Whatever Happened to Live and Let Live?

      I’ve always loved the movie The Hiding Place—Hollywood’s version of the life of Christian author and speaker Corrie Ten Boom and her family. The Ten Boom’s were arrested for hiding and helping Jews during the German occupation of Holland in World War II. Betrayed by Hollanders who prided themselves in obeying German law, the Ten Boom family spent several years in concentration camps. God graciously rescued Corrie, but most of her family died there.

 

     More recently, I found another movie, The Zookeeper’s Wife, a true account of Antonina and Jan Zabinski, who also hid Jews when the Germans occupied Poland. Yad Vashem in Israel aptly recognized them with the “Righteous Among The Nations” honor.

 

      I love Israel. And it breaks my heart to see the unquenched resurgence of anti-Semitism in New York City. Or to be reminded of Jews suffering at the hands of pure evil—Hitler and his Nazi regime.

 

     But lest we forget, Hitler’s rise to power was slow at first. For example, in his 1919 letter to Adolf Gemlich, “…Hitler argues that antisemitism should be based on facts, Jews were a race and not a religious group, and that the aim for the government ‘must unshakably be the removal of the Jews altogether.’”[1]

 

     In 1925 and 1926, he published Mein Kamph and dedicated it to his mentor, Dietrich Eckart, a member of the occultist group, The Thule Society. In the book, Hitler equated Jews with germs, and he expounded upon his plans to transform German society into one based on RACE. By 1934, well over a million copies had been sold.[2] Any of this sound familiar??

 

     Hitler undermined Germany’s understanding of right and wrong. He twisted the minds of children (and adults), claiming, “He alone, who owns the youth, gains the future.”[3] When the German people were thoroughly indoctrinated, they gladly betrayed Jewish neighbors believing them to be sub-human.

 

     With the rapid erosion of America’s freedoms, I see Hitler’s same ideologies rising up. So, I better speak while I still can.

 

     Last month, The Salem News carried an article written by Connie Schultz, wife of Senator Sherrod Brown, titled, Get thee vaccinated, evangelical friends. Since I attend Alliance Evangelical Friends Church, I began reading, but halfway through, I was fuming.

 

     The author bases her opinion piece on a New York Times article. Schultz’s “good news—65 million people in the US have been fully vaccinated against COVID-19.” However, her “pull-out-your-hair news from a Pew Research study—out of 41 million white evangelical adults, 45% said in late February they don’t plan to get vaccinated.”

 

     Quoting Jamie Aten of Wheaton College, an evangelical institution in Illinois, Shultz wrote, “If we can’t get a significant number of white evangelicals to come around on this, the pandemic is going to last much longer than it needs to.”

 

     Whoa — déjà vu — a teacher punishing the whole class for one child’s misbehavior. But after school, isn’t it the classmates who correct the one child?

 

     The Times also cited, “Lauri Armstrong, a Bible-believing nutritionist outside of Dallas…[She]…said she did not need the vaccine because God designed the body to heal itself, if given the right nutrients. [And] it would be God’s will if I am here or if I am not here.”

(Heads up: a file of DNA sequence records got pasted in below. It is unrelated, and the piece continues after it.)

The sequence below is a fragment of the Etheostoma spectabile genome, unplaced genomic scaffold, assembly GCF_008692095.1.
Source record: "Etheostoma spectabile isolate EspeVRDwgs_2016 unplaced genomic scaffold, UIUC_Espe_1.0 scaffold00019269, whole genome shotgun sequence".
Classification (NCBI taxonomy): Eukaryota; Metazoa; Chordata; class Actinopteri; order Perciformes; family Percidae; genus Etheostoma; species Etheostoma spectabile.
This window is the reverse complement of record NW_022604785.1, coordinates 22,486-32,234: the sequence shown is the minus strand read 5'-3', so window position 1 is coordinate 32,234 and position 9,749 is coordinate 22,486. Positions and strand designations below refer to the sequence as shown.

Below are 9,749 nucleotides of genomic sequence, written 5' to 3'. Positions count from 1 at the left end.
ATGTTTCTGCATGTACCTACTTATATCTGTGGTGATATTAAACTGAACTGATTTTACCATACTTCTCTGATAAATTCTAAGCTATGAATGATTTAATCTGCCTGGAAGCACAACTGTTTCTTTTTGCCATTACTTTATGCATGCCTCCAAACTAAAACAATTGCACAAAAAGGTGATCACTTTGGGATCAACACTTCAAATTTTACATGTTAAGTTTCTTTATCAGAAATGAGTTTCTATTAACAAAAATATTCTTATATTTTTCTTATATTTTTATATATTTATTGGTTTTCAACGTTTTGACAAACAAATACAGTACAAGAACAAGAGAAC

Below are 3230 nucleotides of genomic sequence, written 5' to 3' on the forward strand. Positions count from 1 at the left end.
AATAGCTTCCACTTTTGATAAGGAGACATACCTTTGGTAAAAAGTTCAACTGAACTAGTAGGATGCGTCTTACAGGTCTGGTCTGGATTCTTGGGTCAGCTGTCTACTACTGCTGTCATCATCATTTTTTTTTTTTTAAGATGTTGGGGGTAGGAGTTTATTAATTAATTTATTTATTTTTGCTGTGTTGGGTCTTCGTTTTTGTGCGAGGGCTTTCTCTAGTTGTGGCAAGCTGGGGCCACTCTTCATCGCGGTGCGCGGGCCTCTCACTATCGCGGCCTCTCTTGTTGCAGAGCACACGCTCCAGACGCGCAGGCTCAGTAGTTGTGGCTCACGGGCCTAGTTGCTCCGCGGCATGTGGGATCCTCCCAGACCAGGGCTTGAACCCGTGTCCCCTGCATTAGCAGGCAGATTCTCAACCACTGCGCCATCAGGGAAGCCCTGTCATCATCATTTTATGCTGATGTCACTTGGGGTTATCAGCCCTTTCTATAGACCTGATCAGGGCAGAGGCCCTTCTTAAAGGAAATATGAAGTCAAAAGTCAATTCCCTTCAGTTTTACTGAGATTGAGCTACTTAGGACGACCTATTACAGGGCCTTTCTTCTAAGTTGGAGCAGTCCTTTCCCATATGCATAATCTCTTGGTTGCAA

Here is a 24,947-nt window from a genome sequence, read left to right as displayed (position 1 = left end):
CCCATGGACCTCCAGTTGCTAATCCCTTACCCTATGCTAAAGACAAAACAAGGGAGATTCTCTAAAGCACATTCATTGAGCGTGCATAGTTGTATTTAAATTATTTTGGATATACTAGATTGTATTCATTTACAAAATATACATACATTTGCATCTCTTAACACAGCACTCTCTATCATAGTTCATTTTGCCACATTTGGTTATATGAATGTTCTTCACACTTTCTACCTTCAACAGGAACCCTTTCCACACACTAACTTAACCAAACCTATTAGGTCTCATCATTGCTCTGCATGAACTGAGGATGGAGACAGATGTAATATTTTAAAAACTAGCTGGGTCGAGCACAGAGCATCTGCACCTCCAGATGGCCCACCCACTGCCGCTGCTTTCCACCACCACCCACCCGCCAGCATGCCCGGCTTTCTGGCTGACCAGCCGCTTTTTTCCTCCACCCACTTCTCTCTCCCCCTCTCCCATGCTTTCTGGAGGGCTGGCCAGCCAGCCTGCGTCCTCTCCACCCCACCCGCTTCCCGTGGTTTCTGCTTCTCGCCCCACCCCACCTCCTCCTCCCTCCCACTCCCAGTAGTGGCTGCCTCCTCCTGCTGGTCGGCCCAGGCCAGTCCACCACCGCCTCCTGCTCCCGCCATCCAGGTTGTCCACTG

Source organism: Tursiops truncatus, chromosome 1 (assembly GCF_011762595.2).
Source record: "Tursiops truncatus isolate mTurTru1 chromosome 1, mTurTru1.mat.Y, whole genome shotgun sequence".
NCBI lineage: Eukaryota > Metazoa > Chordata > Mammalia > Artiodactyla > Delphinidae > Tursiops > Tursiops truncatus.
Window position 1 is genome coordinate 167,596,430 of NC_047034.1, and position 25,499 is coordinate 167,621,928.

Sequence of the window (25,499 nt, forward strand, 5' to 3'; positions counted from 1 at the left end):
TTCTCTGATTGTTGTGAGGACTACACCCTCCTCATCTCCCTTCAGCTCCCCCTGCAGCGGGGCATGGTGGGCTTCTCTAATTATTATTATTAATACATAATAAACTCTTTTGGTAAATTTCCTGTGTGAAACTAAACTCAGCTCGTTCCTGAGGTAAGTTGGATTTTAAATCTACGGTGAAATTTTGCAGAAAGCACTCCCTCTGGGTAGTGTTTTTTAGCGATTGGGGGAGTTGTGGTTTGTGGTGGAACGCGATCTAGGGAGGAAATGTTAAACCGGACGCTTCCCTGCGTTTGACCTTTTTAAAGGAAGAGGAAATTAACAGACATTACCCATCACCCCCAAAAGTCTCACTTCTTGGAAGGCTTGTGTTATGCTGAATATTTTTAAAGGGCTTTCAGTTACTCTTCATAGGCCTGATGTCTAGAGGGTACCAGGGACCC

Appalled, Schultz then commented, “I am related to many evangelicals, and some of them I love, but we are at an impasse here. Listing all the reasons to get vaccinated is like reading a restaurant menu to a giraffe. They are smart and attentive, but we’re not speaking the same language. If I hear one more person tell me, “It’s in God’s hands…”

 

     Shultz claims she’s a Christian. But it’s clear she’s not a true believer, because she then asks the question, “When did white preachers stop telling the helicopter story?” This where I paused my reading to cool off a bit. How dare her write such a “racist” article.

 

     Long Helicopter story short:  A man who drowns in a flood says to God, “I trusted You to save me.” God says, “I sent you a police officer, a boat, and a helicopter. What more did you want?”

 

     Is Schultz claiming God sent the vaccine to save us, and the unvaccinated are too dumb to realize it? I think so.

 

     This mindset is doing the same to our citizens as Hitler did to Germans. It’s twisting our thinking, causing us to trust government more than our real Savior or our fellow man, thereby making criminals out of the unvaccinated.

 

     Think I’m overreacting? Consider New York’s Excelsior Pass, vaccine passports, and The Epoch Times article, “Oregon First State to Require Vaccination Proof for Maskless Entry Into Businesses, Workplaces, and Churches.”[4] Now Facebook is tracking its members for vaccine hesitancy. What’s next?

 

     To me, these government requirements are like the Nazi-required armbands for Jews. It’s the same type of recognition. The armband was the first step used to separate and dehumanize Jews.

     Where is our freedom of choice? Women are free to choose to murder their unborn baby, but the unvaccinated are not free to put only themselves at risk?

 

Whatever happened to live and let live?

 

     If you have strong convictions that the vaccine is good—take it. If you have solid beliefs that the vaccine is harmful, the agenda behind it malicious, and the subsequent mandates Naziesque—don’t get vaccinated. But be prepared for persecution because the days are evil.

 

“Therefore He says: ‘Awake, you who sleep, arise from the dead, and Christ will give you light.’ See then that you walk circumspectly, not as fools but as wise, redeeming the time, because the days are evil.”[5]

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